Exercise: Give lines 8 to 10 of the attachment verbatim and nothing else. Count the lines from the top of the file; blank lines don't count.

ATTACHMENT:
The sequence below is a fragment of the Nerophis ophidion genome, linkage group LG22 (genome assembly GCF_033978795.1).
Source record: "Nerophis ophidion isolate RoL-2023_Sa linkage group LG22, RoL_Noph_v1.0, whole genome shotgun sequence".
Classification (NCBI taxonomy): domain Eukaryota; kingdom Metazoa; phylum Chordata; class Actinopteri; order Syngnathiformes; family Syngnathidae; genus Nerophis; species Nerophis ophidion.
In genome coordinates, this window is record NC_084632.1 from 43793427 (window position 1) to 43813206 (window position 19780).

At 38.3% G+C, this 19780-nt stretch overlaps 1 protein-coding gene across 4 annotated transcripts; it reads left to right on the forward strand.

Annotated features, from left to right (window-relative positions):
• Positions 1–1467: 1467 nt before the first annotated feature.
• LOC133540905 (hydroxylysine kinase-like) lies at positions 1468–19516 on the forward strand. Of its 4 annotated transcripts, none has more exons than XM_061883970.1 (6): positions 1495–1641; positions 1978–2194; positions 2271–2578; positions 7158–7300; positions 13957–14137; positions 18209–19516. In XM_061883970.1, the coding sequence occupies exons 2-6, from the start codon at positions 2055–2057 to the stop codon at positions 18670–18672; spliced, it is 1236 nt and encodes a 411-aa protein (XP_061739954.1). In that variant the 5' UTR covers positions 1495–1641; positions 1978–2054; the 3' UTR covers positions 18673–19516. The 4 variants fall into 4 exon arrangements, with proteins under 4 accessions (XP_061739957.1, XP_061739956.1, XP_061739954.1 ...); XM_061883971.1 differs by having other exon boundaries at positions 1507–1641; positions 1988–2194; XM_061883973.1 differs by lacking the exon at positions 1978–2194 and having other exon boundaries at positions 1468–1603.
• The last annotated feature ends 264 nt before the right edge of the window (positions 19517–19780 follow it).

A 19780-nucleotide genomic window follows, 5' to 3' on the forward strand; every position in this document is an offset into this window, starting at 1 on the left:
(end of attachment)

• LOC133540905 (hydroxylysine kinase-like) lies at positions 1468–19516 on the forward strand. Of its 4 annotated transcripts, none has more exons than XM_061883970.1 (6): positions 1495–1641; positions 1978–2194; positions 2271–2578; positions 7158–7300; positions 13957–14137; positions 18209–19516. In XM_061883970.1, the coding sequence occupies exons 2-6, from the start codon at positions 2055–2057 to the stop codon at positions 18670–18672; spliced, it is 1236 nt and encodes a 411-aa protein (XP_061739954.1). In that variant the 5' UTR covers positions 1495–1641; positions 1978–2054; the 3' UTR covers positions 18673–19516. The 4 variants fall into 4 exon arrangements, with proteins under 4 accessions (XP_061739957.1, XP_061739956.1, XP_061739954.1 ...); XM_061883971.1 differs by having other exon boundaries at positions 1507–1641; positions 1988–2194; XM_061883973.1 differs by lacking the exon at positions 1978–2194 and having other exon boundaries at positions 1468–1603.
• The last annotated feature ends 264 nt before the right edge of the window (positions 19517–19780 follow it).

A 19780-nucleotide genomic window follows, 5' to 3' on the forward strand; every position in this document is an offset into this window, starting at 1 on the left: